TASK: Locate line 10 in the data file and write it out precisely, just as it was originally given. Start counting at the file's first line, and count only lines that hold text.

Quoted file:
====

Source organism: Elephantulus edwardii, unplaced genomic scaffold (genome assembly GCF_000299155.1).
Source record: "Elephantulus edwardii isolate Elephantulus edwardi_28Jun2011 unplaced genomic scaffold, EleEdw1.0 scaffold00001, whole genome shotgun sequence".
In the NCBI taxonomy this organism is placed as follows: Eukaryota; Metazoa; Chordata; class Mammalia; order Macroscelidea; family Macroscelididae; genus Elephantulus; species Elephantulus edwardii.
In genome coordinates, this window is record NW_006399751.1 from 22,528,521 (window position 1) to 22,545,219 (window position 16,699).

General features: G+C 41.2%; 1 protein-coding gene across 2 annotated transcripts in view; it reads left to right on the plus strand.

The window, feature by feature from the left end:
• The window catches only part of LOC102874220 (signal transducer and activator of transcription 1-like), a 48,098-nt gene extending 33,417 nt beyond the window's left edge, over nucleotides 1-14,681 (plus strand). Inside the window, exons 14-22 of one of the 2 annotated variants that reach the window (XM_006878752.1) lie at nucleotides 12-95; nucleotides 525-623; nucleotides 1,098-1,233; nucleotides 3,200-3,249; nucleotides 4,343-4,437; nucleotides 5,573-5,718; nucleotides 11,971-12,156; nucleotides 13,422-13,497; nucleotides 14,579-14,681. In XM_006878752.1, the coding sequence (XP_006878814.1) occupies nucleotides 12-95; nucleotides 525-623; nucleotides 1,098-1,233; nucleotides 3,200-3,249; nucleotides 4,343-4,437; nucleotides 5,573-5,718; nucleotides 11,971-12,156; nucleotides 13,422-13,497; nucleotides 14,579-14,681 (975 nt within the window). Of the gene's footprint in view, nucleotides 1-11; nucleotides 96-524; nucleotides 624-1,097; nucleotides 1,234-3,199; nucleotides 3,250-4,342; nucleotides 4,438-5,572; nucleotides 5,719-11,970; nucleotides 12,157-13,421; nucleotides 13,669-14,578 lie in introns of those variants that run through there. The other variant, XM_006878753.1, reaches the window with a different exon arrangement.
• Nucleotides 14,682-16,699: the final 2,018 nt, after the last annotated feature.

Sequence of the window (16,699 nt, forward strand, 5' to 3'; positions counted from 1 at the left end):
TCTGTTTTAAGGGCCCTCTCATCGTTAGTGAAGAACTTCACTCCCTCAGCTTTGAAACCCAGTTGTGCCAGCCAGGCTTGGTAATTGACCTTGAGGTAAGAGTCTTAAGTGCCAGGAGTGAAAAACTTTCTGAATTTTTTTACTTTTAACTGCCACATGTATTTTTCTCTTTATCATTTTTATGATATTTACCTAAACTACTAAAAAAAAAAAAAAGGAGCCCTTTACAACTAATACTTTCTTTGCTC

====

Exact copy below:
TCTGTTTTAAGGGCCCTCTCATCGTTAGTGAAGAACTTCACTCCCTCAGCTTTGAAACCCAGTTGTGCCAGCCAGGCTTGGTAATTGACCTTGAGGTAAGAGTCTTAAGTGCCAGGAGTGAAAAACTTTCTGAATTTTTTTACTTTTAACTGCCACATGTATTTTTCTCTTTATCATTTTTATGATATTTACCTAAACTACTAAAAAAAAAAAAAAGGAGCCCTTTACAACTAATACTTTCTTTGCTC